When he was ten, his father put him in charge of taking a sack of corn to sell. Upon arrival, the buyer told him that the price of corn had fallen from 5 colones to 2.5. The boy cried, “¿¡Yay Manquesea eso?!” (“What, man what’s that?!”). Since then, Gerardo Ramirez Arias dropped the name Gerardo and for the rest of his life became known as “Manquesea,” the man with “miracle hands.”
He was born in Atenas, in the province of Alajuela. When he was seven, his family moved to Quiriman de Santa Cruz and finally, 35 years ago, he established himself in Nosara. Today, at 67 years old, he recalls how at 15 years old he started to use his “natural gift,” as he calls it. Manquesea would go to soccer scrimmages at the field in Boquiado de Quiriman and there he would take charge of healing anyone injured during the game, setting dislocated shoulders, ankles and arms and almost immediately relieving any pain.
Ramirez only finished first grade. The great poverty in which he grew up prevented him from studying. Even so, without a clinic and without any equipment aside from a bottle of body lotion, he is preferred over large clinics and well-known doctors by many locals.
His method is simple and practical. He swears that just by seeing a person, he is able to tell what they’re suffering from. He immediately takes their arm and touches a muscle, making a diagnosis – “You have a ‘pega’” (blockage, which is to say, something you ate that didn’t go down well) or perhaps, “you have stress.” He also diagnoses problems with the sciatic nerve. He explains that problems with that nerve come from not treating stress in time. Another of his specialties is dislocations from blows or excessive force.
His fame as a “sobador” (a term for a person who soothes ailments through massage) crosses borders and many foreigners come to him in search of relief. According to Ramirez, “gringos” look for him in large numbers, sometimes in groups, and he’s able to remove their “pegas” in under five minutes.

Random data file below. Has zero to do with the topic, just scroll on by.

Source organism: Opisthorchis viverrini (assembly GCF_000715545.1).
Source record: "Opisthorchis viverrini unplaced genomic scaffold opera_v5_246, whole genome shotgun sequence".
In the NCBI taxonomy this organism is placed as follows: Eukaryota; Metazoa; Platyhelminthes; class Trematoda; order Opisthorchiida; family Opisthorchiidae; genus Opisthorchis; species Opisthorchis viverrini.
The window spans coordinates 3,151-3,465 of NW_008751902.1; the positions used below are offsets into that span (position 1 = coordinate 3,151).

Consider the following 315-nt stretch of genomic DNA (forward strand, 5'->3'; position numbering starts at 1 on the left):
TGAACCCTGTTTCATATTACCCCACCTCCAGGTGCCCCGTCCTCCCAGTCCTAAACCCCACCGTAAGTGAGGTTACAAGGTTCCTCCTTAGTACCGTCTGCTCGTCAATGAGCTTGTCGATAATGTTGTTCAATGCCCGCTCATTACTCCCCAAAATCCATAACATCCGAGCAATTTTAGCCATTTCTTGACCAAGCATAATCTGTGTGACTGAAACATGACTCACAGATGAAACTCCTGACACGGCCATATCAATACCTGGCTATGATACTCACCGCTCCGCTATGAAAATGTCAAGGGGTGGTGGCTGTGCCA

While doing this interview, a 37 year-old Tico arrived in awful shape. The man complained of pains all over his body, which weren’t letting him sleep. Immediately, Manquesea took his arm and said, “Ay Papa, your issue is just stress and you’ll see how I’ll leave you like new.” With his thick hands he massaged the man’s arms, legs, neck and back. The expression of pure pain could be felt by anyone present. Ramirez’s fingers pressed his skin forcefully and in less than five minutes the man shook; after coming in hunched over and complaining, he left walking happily, giving profound thanks, only asking, “How much do I owe?” Ramirez responded, “Give me 3,000 colones ($6) or whatever you’d like.”
Among other recommendations Manquesea has to share, he says that at the first symptom of indigestion, you should drink the juice from two sour lemons and a bit of salt, and that will help tone your stomach and avoid muscle contraction.
For those who would like to try something different when you wake up with indigestion, perhaps a visit to the man with “miracle hands” will be enough. Ramirez lives in the San Pedro neighborhood, close to downtown Nosara, and he is always available with a smile and open arms.